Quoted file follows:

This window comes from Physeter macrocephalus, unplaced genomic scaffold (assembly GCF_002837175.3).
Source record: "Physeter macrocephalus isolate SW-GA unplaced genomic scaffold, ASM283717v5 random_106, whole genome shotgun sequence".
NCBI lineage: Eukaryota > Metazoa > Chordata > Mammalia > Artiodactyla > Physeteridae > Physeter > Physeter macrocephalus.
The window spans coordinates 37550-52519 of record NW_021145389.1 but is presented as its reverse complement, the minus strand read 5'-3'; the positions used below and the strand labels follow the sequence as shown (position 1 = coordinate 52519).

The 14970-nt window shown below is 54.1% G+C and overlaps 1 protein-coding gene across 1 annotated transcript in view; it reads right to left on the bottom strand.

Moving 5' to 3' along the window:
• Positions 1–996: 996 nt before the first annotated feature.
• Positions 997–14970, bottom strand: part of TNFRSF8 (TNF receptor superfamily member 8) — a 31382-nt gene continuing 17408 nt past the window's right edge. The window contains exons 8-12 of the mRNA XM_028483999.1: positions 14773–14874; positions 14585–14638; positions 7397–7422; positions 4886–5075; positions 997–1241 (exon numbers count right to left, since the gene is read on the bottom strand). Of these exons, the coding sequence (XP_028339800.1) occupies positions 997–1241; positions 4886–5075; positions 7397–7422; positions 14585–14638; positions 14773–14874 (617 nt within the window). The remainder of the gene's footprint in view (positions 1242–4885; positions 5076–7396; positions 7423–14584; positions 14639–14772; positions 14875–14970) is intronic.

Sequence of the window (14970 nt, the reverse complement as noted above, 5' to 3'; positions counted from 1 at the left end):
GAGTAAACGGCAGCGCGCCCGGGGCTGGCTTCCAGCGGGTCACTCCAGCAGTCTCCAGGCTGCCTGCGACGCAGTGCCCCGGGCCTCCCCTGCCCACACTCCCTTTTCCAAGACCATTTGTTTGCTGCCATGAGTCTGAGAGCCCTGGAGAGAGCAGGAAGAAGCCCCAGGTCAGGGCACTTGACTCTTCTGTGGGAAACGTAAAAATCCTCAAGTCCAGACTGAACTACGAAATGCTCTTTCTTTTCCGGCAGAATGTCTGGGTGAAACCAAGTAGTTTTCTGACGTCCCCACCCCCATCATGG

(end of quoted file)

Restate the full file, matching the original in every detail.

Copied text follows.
This window comes from Physeter macrocephalus, unplaced genomic scaffold (assembly GCF_002837175.3).
Source record: "Physeter macrocephalus isolate SW-GA unplaced genomic scaffold, ASM283717v5 random_106, whole genome shotgun sequence".
NCBI lineage: Eukaryota > Metazoa > Chordata > Mammalia > Artiodactyla > Physeteridae > Physeter > Physeter macrocephalus.
The window spans coordinates 37550-52519 of record NW_021145389.1 but is presented as its reverse complement, the minus strand read 5'-3'; the positions used below and the strand labels follow the sequence as shown (position 1 = coordinate 52519).

The 14970-nt window shown below is 54.1% G+C and overlaps 1 protein-coding gene across 1 annotated transcript in view; it reads right to left on the bottom strand.

Moving 5' to 3' along the window:
• Positions 1–996: 996 nt before the first annotated feature.
• Positions 997–14970, bottom strand: part of TNFRSF8 (TNF receptor superfamily member 8) — a 31382-nt gene continuing 17408 nt past the window's right edge. The window contains exons 8-12 of the mRNA XM_028483999.1: positions 14773–14874; positions 14585–14638; positions 7397–7422; positions 4886–5075; positions 997–1241 (exon numbers count right to left, since the gene is read on the bottom strand). Of these exons, the coding sequence (XP_028339800.1) occupies positions 997–1241; positions 4886–5075; positions 7397–7422; positions 14585–14638; positions 14773–14874 (617 nt within the window). The remainder of the gene's footprint in view (positions 1242–4885; positions 5076–7396; positions 7423–14584; positions 14639–14772; positions 14875–14970) is intronic.

Sequence of the window (14970 nt, the reverse complement as noted above, 5' to 3'; positions counted from 1 at the left end):
GAGTAAACGGCAGCGCGCCCGGGGCTGGCTTCCAGCGGGTCACTCCAGCAGTCTCCAGGCTGCCTGCGACGCAGTGCCCCGGGCCTCCCCTGCCCACACTCCCTTTTCCAAGACCATTTGTTTGCTGCCATGAGTCTGAGAGCCCTGGAGAGAGCAGGAAGAAGCCCCAGGTCAGGGCACTTGACTCTTCTGTGGGAAACGTAAAAATCCTCAAGTCCAGACTGAACTACGAAATGCTCTTTCTTTTCCGGCAGAATGTCTGGGTGAAACCAAGTAGTTTTCTGACGTCCCCACCCCCATCATGG